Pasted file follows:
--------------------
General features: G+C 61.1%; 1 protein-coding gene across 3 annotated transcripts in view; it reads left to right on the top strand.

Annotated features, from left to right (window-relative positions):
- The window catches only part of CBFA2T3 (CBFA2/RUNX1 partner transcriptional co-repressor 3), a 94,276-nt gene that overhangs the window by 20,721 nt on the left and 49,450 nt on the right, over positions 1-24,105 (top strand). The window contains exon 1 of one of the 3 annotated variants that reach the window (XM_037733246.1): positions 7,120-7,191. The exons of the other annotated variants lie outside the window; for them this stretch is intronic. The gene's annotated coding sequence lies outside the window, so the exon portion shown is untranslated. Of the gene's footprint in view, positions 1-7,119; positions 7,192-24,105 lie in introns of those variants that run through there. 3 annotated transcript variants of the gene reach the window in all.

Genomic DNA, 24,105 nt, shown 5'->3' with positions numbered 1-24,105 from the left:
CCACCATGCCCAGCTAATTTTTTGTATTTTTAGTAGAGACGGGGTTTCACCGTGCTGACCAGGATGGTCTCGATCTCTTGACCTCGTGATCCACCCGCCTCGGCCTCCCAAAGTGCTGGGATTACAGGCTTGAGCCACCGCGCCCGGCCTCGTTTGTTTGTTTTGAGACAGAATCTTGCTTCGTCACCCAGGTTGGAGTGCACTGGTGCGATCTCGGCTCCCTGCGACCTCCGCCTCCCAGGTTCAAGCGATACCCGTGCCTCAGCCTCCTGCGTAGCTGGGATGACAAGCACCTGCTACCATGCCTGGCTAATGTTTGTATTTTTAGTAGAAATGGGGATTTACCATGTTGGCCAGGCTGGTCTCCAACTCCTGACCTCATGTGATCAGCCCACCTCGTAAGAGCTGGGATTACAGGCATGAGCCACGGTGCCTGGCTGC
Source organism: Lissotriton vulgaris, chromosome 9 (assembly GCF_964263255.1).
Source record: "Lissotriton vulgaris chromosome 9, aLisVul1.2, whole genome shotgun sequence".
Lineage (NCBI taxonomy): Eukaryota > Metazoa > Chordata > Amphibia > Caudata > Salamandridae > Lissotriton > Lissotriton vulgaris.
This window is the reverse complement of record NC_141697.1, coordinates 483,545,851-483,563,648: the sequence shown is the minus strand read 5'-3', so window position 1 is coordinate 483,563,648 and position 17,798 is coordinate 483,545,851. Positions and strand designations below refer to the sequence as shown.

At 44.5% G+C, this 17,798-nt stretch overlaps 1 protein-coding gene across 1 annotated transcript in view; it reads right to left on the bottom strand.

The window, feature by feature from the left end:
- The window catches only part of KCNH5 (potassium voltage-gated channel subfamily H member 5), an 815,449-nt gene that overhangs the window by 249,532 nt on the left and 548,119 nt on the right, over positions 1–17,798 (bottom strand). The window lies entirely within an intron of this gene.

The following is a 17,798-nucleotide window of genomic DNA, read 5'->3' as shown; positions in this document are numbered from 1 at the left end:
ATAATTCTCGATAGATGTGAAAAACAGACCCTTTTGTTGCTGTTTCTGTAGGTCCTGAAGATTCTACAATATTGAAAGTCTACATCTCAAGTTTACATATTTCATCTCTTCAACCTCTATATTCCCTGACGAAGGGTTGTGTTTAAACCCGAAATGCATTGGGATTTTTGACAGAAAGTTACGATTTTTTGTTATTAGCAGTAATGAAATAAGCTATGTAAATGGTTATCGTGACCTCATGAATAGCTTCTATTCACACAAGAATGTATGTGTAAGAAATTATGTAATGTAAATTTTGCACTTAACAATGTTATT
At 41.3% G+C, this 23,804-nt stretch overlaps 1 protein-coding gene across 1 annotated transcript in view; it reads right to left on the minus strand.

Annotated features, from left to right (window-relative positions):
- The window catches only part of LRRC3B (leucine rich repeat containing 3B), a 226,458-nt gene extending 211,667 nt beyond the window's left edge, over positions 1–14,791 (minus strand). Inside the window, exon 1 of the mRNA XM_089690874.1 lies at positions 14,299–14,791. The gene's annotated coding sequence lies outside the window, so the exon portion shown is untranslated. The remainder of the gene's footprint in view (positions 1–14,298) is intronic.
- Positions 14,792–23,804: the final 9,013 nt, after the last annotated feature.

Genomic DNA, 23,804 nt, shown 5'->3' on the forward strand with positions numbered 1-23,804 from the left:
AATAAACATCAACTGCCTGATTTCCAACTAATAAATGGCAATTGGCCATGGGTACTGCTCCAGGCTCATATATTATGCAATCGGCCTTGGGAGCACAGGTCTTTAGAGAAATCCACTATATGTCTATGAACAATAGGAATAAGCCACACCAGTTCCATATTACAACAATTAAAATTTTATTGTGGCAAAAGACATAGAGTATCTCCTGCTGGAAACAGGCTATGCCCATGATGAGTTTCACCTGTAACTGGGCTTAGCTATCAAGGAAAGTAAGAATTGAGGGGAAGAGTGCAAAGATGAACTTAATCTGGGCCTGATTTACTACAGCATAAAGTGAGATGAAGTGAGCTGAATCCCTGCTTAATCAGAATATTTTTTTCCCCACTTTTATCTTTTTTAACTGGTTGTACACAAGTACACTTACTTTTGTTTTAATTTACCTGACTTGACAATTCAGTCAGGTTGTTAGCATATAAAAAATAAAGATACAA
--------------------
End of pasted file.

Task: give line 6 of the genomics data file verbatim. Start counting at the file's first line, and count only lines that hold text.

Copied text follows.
Source organism: Lissotriton vulgaris, chromosome 9 (assembly GCF_964263255.1).